I know there are Christian Arabs. I know that being an Arab is not an automatic link to terrorism. But I'm afraid. The men who commandeered the airplanes on 9/11/01 might have been students with me at Guilford, or clerks at the convenience store where I bought my gas, or at the hotel where Rusty and I stopped over on our wedding trip. I am afraid now of people who have a different ethnic base than my own; it feels as if they are infiltrating the country, and that some day soon, on a given signal, they will all rise up in a frenzied jihad and our American streets will begin to run with blood.

Meantime, there is that outrageous faction of American culture that embraces death, that deconstructs history and proclaims from our college and university campuses, and even from our high schools, that it is our own fault the Muslim extremists hate us so violently. We have become the "evil empire" even within our own borders, to our own citizens.

We are at war; but how can we fight such a war as this? The war of misinformation and deceit? The war of Me First and Self-Esteem over responsibility? The war in which the Evil One presents sin as heroic and virtue as neurosis and disorder? The war of demonic proportions that seems bent toward the sacrifice of our own god-fearing culture?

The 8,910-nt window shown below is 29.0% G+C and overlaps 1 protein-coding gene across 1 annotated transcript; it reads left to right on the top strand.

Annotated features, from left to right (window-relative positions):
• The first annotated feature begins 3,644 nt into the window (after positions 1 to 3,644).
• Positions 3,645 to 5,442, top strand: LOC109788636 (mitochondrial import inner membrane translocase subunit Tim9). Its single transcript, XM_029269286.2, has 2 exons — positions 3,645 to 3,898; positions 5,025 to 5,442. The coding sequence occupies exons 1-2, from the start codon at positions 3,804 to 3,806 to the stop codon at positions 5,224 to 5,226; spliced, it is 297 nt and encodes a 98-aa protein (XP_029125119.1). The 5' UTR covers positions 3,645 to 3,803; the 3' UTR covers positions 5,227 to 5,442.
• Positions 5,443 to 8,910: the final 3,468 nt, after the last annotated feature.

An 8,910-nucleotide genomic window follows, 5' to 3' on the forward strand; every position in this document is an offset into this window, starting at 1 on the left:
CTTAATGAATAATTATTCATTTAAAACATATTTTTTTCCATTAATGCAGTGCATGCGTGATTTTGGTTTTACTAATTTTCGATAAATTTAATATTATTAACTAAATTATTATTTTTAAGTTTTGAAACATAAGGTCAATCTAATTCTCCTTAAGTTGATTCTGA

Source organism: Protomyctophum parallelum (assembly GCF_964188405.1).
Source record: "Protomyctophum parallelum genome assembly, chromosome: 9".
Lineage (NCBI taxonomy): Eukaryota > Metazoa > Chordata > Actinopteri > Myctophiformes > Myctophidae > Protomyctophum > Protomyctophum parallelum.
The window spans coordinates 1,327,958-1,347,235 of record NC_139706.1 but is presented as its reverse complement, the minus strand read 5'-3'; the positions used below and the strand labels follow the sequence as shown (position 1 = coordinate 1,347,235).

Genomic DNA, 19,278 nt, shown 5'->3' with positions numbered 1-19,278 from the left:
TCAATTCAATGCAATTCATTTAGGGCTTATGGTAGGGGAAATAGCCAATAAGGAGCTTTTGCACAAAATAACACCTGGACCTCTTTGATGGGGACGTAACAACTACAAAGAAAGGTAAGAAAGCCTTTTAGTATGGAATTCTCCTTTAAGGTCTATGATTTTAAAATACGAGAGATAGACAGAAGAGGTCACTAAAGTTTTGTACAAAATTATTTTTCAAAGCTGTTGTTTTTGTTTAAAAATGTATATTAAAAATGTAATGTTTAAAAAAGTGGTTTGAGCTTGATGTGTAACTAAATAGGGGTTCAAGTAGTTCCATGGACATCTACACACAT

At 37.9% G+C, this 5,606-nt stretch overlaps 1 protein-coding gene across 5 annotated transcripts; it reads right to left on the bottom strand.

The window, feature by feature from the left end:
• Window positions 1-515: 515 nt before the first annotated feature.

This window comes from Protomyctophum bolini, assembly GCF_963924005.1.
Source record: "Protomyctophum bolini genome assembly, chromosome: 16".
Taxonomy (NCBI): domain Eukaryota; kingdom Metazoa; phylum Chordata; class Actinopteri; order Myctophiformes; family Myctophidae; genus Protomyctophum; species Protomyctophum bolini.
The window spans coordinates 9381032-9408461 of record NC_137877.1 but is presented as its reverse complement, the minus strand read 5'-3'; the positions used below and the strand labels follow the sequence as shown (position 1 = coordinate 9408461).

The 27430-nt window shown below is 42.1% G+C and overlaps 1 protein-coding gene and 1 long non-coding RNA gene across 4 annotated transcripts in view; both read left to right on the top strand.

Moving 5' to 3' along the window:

I feel helpless at times. I will do my best to be faithful where I am, but it isn't enough. We are trying to do too much in solitude, in isolation; we do not have enough of a sense of unity from within our own ranks, because these are things we cannot freely talk about. This is not a war about two nations opposing one another, but of two philosophical paradigms -- one out to destroy the other, the other sometimes frighteningly slow to demonstrate its determination to thrive and to contain the other in its own small geographic confines.

Monday, September 11, 2006

The demi-god of self-esteem

My friend Matt said it best: self esteem is a condition more to be feared in the U.S. these days than mortal sin. '

Had a parent conference at the high school today. The student in question, an almost-sixteen year old, is a mainstreamed "Special needs" or "exceptional" child who blew up and went on a rampage in my classroom on Friday.

This is a kid who, despite his "exceptional" status, has an extremely high IQ (part of the profile of his particular designation). He's been mainstreamed because most self-contained EC classes are for the nearly-retarded, or those kids so behaviorally disturbed that even if their IQ is normal, they are rendered incapable of learning.

So this kid is mainstreamed because the law says it is his "right." But the rights of the other 33 kids in that particular class, of having their lesson without the distraction and disruption of this boy -- whom, truly, I have grown quite fond of! -- talking and misbehaving throughout the class, and of being safe from such explosions as he occasionally demonstrates, are totally disregarded.